I’ve had a love/hate relationship with the Mark Manson phenomenon. I found his blog ages ago. At first, I loved him. He was new! He was brill! Then when he become super popular and began charging for his words (NTTAWWT), I viewed those words more critically. Hmm, I thought, he’s actually just recycling stuff advice columnists have said forever but packaging it up in cool terms with swear words. Feh. Also, I was mad because someone advised me not to use F*CK in a title and I listened, but Mark did and his book became a best-seller. We won’t talk about the fact that I never actually finished my book. That’s irrelevant, people!
But lately, in the last year or so, I’ve wandered back into the MM fold like a lost little sheeple. Not really in the fold, more like on the edge of the field, ready to bolt away again at any moment, but… I kinda inadvertently subscribed by email to his newsletter. The free one! Gawd. And I may have the PDF of his free self-help book ready to download in another email. Maybe. Not saying if I do or not. I’m certainly not a stan, just an interested observer. Curious, ya know. He’s interesting. Once, lol, I wondered if Mark was actually a real person or the creation of a marketing team, so I did some sleuthing and concluded that he probably does exist.
Anyway. Point is, this last article from Mark knocked my socks off. I mean, it was the bees’ knees, my friends. The cat’s PJ’s. And the best thing about it? It is only telling you what you already know! But Mark puts together a bunch of disparate things you know in one place and ties them together in a way that makes sense and gives you a clear insight into something really profound: the relationship between effort and reward.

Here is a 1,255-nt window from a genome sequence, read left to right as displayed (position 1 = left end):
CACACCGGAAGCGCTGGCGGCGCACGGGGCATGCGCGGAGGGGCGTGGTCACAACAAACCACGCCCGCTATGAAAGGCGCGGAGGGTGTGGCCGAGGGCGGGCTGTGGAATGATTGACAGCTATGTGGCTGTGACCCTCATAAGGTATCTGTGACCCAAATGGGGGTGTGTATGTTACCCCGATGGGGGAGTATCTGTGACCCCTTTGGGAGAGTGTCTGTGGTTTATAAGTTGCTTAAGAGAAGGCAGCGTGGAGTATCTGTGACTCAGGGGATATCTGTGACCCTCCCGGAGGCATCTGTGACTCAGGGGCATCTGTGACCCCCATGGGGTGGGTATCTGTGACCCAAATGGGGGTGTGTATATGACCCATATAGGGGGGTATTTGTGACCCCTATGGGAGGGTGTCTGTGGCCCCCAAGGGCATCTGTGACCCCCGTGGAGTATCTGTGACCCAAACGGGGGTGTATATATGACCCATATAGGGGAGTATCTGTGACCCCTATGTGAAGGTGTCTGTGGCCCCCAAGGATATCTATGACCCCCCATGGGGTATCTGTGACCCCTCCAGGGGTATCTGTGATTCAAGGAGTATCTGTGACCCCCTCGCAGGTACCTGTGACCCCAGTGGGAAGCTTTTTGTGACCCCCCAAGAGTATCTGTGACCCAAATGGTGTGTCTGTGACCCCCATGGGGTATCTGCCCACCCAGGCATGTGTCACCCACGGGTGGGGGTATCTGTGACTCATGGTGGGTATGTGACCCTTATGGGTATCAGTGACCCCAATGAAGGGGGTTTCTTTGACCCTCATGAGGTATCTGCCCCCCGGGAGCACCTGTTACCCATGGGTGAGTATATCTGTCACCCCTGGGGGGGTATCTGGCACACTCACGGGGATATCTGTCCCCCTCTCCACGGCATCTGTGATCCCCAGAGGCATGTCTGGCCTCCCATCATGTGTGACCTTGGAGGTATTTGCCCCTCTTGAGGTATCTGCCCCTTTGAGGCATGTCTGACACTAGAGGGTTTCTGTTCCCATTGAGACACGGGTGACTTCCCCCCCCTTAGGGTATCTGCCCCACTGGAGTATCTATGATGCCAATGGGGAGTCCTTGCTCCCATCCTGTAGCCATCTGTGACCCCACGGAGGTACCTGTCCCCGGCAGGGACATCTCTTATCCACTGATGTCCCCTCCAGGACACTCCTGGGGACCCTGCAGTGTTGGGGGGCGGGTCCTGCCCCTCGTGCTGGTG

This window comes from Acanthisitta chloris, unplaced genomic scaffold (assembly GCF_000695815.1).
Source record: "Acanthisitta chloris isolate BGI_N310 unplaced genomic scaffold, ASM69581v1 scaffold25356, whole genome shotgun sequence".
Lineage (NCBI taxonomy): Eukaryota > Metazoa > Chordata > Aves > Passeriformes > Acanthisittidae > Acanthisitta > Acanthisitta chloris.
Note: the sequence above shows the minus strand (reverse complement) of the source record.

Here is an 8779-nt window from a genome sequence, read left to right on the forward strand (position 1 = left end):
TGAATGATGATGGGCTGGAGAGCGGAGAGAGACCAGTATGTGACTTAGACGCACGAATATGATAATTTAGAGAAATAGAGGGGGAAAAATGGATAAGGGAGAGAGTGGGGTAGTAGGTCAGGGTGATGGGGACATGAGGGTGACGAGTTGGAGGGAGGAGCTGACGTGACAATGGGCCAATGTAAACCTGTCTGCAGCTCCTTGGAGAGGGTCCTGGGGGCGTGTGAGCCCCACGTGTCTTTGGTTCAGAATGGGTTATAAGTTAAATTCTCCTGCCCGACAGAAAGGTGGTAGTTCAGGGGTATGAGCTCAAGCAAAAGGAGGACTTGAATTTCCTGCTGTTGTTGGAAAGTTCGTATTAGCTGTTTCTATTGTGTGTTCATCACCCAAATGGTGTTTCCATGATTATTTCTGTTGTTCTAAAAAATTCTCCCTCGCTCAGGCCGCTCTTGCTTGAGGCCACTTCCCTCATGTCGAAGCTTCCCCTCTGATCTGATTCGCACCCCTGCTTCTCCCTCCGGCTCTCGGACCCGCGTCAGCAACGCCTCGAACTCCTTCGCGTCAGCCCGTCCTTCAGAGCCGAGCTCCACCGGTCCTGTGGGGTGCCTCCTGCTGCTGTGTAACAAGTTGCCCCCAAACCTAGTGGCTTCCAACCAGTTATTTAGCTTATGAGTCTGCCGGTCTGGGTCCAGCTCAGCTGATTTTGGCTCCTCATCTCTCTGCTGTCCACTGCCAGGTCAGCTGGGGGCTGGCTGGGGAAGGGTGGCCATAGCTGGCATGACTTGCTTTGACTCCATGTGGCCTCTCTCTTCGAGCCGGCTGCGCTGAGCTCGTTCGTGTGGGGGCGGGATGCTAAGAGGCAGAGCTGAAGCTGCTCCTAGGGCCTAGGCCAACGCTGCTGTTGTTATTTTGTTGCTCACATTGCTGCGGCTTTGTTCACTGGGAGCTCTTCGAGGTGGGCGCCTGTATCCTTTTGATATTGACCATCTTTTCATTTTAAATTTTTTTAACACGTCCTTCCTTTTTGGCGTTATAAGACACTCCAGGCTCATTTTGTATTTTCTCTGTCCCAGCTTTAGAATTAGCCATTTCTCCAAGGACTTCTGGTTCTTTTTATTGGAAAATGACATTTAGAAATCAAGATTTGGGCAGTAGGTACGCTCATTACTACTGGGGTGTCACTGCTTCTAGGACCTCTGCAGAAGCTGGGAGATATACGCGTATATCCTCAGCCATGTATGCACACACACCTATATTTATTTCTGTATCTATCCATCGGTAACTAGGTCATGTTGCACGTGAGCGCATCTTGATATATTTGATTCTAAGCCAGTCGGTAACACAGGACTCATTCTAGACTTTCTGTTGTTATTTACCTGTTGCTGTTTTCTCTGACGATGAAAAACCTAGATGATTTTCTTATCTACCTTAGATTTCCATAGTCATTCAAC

“Why The Best Things In Life Are All Backwards” may be the most brilliant piece I’ve read from Mark, and that’s saying a lot. I encourage everyone to read it right now and keep it bookmarked. I intend to reread it many times. The following quote is one gem, and it makes logical as well as intuitive sense:
Pursuing happiness takes you further away from it. Attempts at greater emotional control only remove us from it. The desire for greater freedom is often what causes us to feel trapped. The need to be loved and accepted prevents us from loving and accepting ourselves. — Mark Manson, in “Why The Best Things…”
You need to read the whole piece to really grok what he’s saying. It’s so great, and yet so simple too. That’s what makes it outstanding. I sort of stumbled toward this idea several times when I grew frustrated with my writing and couldn’t bear to do marketing, and then went back to my WIPs but only on my terms, which were pleasure-only. I can’t pursue writing for the goal of making money or selling X-number of books, since that only makes me frustrated and upset when it doesn’t happen. I don’t enjoy writing when I’m pursuing those goals because I’m thinking about them instead of immersing myself in words. I start obsessing about details of marketing and sales instead of points of plot and character or intricacies of rhyme and rhythm. And then I give it all up and watch TV.
There’s so much more to MM’s article ~ I’m just giving you a little taste in my bloggery here. If it doesn’t appeal, check out one of his greatest hits. I’m not getting a kickback. I just think he has some good things to say.
Image from Lovethispic.
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